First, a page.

“We’re developing a drug-agnostic delivery system,” said Lyle Hood, a mechanical engineering professor at the University of Texas, San Antonio, who’s leading the team developing the implant. “We’re making the casing for a bomb, and the pharma industry is going to be developing the payload.”
Millions of cancer patients are treated with conventional chemotherapies, where patients are injected with drugs that block cancer cells’ ability to multiply. The drugs do kill most cancer cells, but they temporarily harm healthy tissues as well. This causes serious side effects, including fatigue, nausea, easy bruising, and infection.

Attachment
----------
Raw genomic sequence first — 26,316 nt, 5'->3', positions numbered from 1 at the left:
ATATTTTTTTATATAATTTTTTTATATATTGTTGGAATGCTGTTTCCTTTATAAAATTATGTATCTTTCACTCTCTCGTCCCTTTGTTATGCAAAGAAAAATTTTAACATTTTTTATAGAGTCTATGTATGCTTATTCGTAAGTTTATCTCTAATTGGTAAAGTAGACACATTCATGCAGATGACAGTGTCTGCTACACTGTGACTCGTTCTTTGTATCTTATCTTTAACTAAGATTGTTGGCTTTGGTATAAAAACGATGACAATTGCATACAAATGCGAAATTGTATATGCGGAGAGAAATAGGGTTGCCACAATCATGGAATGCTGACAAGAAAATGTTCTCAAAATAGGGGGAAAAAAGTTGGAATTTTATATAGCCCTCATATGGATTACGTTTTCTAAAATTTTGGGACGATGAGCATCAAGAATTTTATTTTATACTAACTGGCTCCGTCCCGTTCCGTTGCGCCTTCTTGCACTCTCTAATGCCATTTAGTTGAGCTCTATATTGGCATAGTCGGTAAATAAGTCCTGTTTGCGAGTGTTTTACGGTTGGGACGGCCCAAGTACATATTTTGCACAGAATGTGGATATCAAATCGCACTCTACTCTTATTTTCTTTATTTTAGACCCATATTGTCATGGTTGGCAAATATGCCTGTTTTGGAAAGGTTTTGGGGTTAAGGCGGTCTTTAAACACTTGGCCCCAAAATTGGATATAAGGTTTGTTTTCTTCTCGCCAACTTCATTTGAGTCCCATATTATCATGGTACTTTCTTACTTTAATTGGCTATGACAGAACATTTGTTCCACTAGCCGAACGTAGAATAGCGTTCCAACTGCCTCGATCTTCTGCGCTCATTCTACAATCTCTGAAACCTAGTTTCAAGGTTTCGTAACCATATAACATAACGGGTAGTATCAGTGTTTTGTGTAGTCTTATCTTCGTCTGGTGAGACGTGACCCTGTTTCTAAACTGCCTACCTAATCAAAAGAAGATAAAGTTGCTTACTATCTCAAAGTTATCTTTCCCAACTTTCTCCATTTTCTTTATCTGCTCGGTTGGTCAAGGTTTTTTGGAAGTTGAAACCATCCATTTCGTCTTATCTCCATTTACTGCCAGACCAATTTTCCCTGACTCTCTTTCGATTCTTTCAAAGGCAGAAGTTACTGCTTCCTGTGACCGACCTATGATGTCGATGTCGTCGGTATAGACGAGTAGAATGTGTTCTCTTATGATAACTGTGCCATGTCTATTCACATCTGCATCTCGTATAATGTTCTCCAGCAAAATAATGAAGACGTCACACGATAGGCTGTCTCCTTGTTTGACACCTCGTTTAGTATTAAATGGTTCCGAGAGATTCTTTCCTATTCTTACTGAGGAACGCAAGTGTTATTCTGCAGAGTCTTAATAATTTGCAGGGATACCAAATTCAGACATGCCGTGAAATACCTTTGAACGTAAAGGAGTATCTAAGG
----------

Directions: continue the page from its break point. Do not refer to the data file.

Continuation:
To ease side effects, researchers are developing more drugs that knock down tumors but leave healthy tissues alone. Among them are immunotherapies, which enhance the immune system’s natural ability to find and kill cancer cells. But patients on immunotherapies must go to the clinic every week or two to receive an injection.
“They have to continuously get poked with a needle. It becomes hard for the patient,” said Priya Jain, a biomedical engineering graduate student at UTSA, who’s working with Hood developing the new implant.
To deliver a steady supply of drug to a tumor at a precise dose, the UTSA researchers are optimizing the implant’s external and internal geometry. Hood explained how geometry controls drug release rate by starting with the example of a sphere—“a tiny pearl of polymer and drug.” As the sphere biodegrades, its surface area gets smaller and smaller. Since the drug release rate is proportional to the exposed surface area, this shape would cause drug levels to drop off quickly by exponential decay –quickly at first, then slower as the sphere got smaller.